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  1. #31
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    Quote Originally Posted by FMWarner View Post
    I don't expect science to create an explanation when it doesn't know. That's bad science. Where I think we part ways is that I think without a ready explanation, scientists can dismiss something entirely.
    Scientists don't dismiss something entirely; they dismiss it on the grounds of not being science. Theories are not, in and of themselves, inherently scientific. Once someone puts in the proper research and documentation to prove that it's scientifically sound, it's accepted accordingly.
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  2. #32
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    Quote Originally Posted by Bushranger View Post
    At one point everyone knew that stomach ulcers were caused by stress. 'Everyone' isn't as reliable as they think they are.
    There's a difference between saying "I have a serious pain in my stomache", "I have a stomache ulcer" and "stomache ulcers come from stress". In the first case, it's an observation, in the second case, it's a slight leap of thinking from some observations that a stomache pain is occuring, in the third it involves a lot more leaps of thinking from bits and pieces of information, that might not be experimentally tested, and/or just relying on anecdotes, so is much less certain than the first one. The same applies to scientists dismissin ball lightning, it's one thing to say "We don't know where these balls of light come from that a lot of people are seeing", but a much different thing to say "We don't know how to explain these balls of light, therefore they must not exist.

    In general for odd phenomena such as giant waves, ball lightning, will-o-wisps, spontaneuous human combustion, etc., something caused people to see what they saw, and unless they have a reason for lying or prone to hallucinate, there isn't any reason to assume that the observations must not exist just because there is no explanation.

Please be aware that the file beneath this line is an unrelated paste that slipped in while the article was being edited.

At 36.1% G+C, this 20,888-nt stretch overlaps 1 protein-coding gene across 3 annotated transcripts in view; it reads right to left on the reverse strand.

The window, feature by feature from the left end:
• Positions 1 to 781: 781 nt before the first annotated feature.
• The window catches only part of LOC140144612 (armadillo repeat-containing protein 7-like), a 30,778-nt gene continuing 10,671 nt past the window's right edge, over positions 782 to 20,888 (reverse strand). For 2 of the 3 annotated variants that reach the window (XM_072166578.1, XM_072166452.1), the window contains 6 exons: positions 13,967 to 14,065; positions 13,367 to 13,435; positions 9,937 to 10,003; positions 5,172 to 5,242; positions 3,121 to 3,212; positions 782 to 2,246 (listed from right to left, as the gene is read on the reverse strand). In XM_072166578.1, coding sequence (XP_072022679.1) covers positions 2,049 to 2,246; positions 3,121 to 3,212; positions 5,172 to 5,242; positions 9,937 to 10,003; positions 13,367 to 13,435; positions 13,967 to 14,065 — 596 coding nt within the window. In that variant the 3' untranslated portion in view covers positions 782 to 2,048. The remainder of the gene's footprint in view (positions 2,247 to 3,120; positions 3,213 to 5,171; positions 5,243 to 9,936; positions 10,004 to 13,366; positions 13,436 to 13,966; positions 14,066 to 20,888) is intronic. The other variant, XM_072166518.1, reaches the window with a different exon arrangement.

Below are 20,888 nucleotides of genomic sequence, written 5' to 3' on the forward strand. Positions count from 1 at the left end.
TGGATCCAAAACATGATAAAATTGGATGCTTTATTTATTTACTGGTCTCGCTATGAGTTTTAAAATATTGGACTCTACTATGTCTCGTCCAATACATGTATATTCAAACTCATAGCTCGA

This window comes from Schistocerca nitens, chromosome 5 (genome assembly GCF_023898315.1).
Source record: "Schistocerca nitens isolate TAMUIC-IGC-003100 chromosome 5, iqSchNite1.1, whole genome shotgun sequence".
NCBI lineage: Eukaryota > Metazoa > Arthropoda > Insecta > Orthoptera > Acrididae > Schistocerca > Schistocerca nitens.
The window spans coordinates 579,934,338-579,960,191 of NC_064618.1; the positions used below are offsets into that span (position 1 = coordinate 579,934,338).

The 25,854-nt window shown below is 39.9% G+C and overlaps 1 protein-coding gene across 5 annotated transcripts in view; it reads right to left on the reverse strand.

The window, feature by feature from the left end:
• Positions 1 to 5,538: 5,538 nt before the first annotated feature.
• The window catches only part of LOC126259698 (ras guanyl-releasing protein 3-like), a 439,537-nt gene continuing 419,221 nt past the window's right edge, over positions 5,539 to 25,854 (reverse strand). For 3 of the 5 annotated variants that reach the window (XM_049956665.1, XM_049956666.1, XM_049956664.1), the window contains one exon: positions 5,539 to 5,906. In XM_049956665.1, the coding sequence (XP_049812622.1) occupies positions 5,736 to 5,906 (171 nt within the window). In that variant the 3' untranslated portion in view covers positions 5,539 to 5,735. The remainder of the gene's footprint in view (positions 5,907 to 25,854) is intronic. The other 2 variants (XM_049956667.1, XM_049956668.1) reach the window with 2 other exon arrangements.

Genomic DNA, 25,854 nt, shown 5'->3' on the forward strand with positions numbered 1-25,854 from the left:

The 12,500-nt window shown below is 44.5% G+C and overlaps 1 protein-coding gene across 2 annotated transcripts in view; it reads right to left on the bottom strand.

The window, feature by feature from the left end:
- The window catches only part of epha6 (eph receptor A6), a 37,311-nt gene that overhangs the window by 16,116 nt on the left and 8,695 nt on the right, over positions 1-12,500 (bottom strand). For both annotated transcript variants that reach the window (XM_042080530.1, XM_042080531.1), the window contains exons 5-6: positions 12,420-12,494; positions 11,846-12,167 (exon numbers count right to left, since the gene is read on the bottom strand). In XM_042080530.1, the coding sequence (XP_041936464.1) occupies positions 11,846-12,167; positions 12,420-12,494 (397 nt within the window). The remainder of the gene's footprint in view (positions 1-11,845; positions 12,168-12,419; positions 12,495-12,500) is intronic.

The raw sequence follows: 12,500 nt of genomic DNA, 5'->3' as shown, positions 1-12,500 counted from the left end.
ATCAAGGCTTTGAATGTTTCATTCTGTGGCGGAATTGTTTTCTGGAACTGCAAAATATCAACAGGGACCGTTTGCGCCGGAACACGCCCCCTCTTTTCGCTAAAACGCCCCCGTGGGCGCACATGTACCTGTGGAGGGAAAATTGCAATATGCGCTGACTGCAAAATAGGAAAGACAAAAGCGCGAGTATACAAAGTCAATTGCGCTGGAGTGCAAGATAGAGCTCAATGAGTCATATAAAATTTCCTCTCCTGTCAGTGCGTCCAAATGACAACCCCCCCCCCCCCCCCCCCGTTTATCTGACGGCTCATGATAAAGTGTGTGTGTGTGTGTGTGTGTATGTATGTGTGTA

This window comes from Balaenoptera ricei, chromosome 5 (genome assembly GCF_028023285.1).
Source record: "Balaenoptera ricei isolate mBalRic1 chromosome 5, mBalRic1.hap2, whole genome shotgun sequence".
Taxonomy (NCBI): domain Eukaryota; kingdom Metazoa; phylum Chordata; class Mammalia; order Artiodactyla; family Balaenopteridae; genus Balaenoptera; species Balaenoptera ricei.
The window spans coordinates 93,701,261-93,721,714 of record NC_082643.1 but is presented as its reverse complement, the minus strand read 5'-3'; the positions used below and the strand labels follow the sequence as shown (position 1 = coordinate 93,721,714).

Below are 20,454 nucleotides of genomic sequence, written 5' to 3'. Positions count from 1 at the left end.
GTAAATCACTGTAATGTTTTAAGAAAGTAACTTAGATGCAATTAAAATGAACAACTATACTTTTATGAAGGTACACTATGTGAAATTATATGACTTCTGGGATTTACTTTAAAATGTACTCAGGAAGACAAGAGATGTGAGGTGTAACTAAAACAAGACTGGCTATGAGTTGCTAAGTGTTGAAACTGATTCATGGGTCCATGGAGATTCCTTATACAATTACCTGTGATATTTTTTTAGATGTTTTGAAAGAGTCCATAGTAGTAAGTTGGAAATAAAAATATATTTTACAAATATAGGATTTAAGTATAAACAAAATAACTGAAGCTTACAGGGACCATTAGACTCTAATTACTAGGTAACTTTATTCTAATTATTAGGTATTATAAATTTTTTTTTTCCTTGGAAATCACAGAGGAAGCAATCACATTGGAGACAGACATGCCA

3. #33


    Quote Originally Posted by Mycroft View Post
    Scientists don't dismiss something entirely;
    I would say that it depends on the scientist and it depends on the situation. Ideally scientists are always open-minded to new explanations if there is sufficient data. In practice it doesn't always work that way, because scientists are people, and some people are simply more open-minded than others, and for other people their openness depends on the subject that is being discussed.

    It's like saying that "Justice is blind. Therefore judges cannot be bribed." Ideally this is true, but it's not necessarily true in practice.
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  4. #34
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    Science is not objective. Science is fundamentally about the uses of measurement. What does not fit the yardstick of the scientist is discarded. Scientific determinism has repeatedly excluded some data from its measurement and fudged other data.
    Sounds like the sort of thing creationists, IDiots, new-age woo peddlers and other faith afflicted morons like to say.

  5. #35
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    There are different theories of science.

    As with rationality, most people implicitly take for granted their own theory. Until the discussion is made explicit, then you'll all continue to talk past each other.
    A criticism that can be brought against everything ought not to be brought against anything.

  6. #36


    Scientists are people and science is a human endeavor. People make mistakes and people fudge data, though they shouldn't and there is pressure not to (public humiliation).

    People are also subject to prevailing winds. (*cough* String theory *cough*)

    Nothing is objective. This is the best we've got and it works pretty well. The most important thing is that science is falsifiable so if things don't work, someone will eventually come along and figure that out.

  7. #37